Battered and Bruised

Uttar Pradesh is the most populous Indian state, and most of those people appear to spend their time driving big lorries along the highways with an almost total disregard for other road users. During this entry, I tackled one of the more monotonous stretches of the trip, from Agra to Lucknow. The former glories of both these cities are very clear; what took me more by surprise was the vibrancy of its present glories – an encouragement to venture beyond the time-trapped tourist routes, and to spend time soaking up what these historical capitals have to say about the modern day. 
Agra was full of surprises. Kindly invited to the Christian wedding of Desmond and Veronica, both teachers at the school I was staying with, I attended with mild apprehension, memories of wild Punjabi weddings resonating in my mind. This service, conducted almost entirely in Hindi, made little sense to me but shared some obvious similarities with a Christian wedding back in the U.K, and was accordingly more muted than its Hindu and Sikh counterparts. A notable discrepancy with weddings back home was the way the congregation doubled in size during the ceremony – most people’s watches firmly set to Indian time, it appears. Perhaps it was for them that the service stretched out for nearly 2 hours. The feast afterwards was something else. For the first time in weeks, I gorged almost aggressively on literally everything, a strategy I very quickly regretted when asked to showcase my White Man Dancing in front of a highly entertained (but unimpressed) crowd. However, the joy of the occasion was palpable: as genuine a sign of love as the monstrously expensive extravaganzas currently popular among Hindus.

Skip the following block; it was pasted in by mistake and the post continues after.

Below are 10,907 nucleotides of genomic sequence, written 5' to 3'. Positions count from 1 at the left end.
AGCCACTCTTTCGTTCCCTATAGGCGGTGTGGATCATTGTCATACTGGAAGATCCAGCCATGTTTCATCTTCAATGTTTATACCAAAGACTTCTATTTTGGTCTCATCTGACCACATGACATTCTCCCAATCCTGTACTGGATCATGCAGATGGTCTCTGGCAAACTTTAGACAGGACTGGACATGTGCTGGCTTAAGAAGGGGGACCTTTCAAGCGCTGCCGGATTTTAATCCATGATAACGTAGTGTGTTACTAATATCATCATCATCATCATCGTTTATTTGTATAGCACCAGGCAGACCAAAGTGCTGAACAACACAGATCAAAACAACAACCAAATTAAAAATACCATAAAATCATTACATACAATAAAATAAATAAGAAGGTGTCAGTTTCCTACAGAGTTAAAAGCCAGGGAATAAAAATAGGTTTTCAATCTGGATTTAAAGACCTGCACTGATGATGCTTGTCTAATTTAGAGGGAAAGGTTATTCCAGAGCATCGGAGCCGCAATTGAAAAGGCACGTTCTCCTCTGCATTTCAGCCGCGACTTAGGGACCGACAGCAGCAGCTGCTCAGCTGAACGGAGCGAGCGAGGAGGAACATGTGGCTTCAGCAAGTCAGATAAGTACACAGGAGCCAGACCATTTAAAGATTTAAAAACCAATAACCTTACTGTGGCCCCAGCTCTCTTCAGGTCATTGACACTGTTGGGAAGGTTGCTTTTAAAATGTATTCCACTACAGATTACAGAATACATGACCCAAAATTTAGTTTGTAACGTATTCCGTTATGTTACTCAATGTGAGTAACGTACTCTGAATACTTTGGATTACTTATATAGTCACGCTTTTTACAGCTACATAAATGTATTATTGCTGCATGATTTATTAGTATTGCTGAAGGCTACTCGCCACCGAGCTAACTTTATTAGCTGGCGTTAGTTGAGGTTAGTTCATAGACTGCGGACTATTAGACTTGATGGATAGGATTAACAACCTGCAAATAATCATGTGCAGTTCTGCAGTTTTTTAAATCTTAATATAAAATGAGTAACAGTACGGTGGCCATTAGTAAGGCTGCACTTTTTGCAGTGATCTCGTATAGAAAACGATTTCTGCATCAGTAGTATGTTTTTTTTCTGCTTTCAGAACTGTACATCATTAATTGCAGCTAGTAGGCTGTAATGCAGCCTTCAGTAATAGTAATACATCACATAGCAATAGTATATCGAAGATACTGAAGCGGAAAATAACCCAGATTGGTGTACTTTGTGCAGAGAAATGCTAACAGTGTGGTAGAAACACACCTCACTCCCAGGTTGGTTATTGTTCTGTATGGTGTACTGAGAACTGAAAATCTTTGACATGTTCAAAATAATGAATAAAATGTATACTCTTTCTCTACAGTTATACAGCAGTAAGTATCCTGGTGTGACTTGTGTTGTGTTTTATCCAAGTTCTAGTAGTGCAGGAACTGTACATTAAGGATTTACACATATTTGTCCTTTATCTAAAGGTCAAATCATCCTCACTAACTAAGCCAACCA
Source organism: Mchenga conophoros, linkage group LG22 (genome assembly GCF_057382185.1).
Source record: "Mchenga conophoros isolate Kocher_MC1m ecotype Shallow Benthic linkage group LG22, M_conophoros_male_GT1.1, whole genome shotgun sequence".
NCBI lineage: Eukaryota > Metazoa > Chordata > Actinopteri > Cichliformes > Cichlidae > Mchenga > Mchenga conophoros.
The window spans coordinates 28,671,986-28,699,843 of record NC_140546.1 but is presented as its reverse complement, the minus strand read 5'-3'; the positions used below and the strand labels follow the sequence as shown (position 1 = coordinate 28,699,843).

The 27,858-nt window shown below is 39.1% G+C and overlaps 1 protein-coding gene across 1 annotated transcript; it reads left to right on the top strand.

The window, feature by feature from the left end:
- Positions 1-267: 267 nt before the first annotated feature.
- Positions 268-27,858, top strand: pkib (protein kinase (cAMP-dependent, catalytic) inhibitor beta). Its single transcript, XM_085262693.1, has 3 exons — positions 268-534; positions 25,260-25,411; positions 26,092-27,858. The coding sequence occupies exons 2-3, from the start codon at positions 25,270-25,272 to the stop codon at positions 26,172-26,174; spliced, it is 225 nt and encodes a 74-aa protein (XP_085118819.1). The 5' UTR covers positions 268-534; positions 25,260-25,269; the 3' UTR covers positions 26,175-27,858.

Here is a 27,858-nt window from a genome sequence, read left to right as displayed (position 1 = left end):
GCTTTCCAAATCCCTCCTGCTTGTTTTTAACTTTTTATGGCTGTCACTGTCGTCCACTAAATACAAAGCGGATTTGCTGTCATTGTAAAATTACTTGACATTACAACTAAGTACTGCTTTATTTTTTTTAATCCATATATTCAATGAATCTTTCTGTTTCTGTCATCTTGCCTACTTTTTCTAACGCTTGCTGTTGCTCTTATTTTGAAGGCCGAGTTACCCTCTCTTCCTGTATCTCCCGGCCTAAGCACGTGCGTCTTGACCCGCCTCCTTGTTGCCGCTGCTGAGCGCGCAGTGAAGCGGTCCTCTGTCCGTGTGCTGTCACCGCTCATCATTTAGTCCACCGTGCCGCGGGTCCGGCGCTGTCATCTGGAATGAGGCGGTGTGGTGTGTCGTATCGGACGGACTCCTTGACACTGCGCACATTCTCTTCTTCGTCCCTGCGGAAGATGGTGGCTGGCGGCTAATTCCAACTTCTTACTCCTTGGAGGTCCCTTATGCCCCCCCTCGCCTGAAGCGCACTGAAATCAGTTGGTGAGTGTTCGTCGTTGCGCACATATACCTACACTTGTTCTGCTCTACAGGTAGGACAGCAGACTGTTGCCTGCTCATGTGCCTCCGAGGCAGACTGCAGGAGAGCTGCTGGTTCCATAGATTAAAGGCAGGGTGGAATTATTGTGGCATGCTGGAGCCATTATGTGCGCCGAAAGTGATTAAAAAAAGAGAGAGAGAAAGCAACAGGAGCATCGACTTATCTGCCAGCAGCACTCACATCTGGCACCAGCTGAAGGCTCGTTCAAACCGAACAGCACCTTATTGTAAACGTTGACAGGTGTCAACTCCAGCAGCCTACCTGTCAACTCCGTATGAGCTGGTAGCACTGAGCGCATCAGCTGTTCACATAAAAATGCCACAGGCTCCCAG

Obligatory

Peeling away just after midnight, I grabbed four hours sleep before cycling across town to catch sunrise at the Taj Mahal with a former colleague of mine and his Yale friend (the three Sams), whose holiday had incredibly coincidentally overlapped with my route. Given the opportunity to showcase my newfound (and very, very limited) expertise, I took them for a traditional street breakfast of kachori and jalebi, and was pleased to see them enjoy my suggestions and broken Hindi. They were off to Jaipur that day via Fatehpur Sikri, and whilst I clearly couldn’t go the full way with them, the idea of exploring the abandoned Mughal city of Fatehpur Sikri with some friendly faces was too good an option so we decided to reconvene in a couple of hours – I had a 40km cycle to get there and they wanted to see a few more things in Agra. 

Photobombed by a goat

Fatehpur Sikri might be my favourite place so far. Although touts and accompanying tourist traps abound, this is the one place where you can feel utterly transported from the chaos of the surrounding hustle and bustle. 

Fatehpur Sikri’s ornate Jain arches. The architecture is lauded as evidence of broad religious toleration during the early Mughal rule, even as the Muslim edifices dominate

Saying my goodbyes to the Rajasthan-bound Sams, I loaded up with 2 monster roadside curries, snoozed through the hottest hour of the day then headed back to Agra, shattered not least from the dire condition of the road which left me questioning my choice of bike and tyres – perfectly suited to the pancake flat Grand Trunk Road but running the real risk of a puncture on these minefields. Legend has it that an ancient tunnel linked the Taj Mahal and the Jama Masjid of Fatehpur Sikri, effectively running under the same road I had now cycled along twice. The fact that the tunnel entrances have been closed for decades on health and safety grounds makes me suspicious that such an engineering undertaking ever existed, but legends like this proliferate as markers of the extraordinary acts of piety Mughal emperors exhibited (whilst of course finding no inconsistency with the housing of hundreds of wives and courtesans in elaborate harems nearby). The 40km, a tiny amount relative to some of the chunks I was to undertake over the next week, was one of the hardest rides so far – heat, the early start and definite onset of dehydration all contributing – and taught me a lot about looking after my body and not underestimating the small rides. 

Agra Fort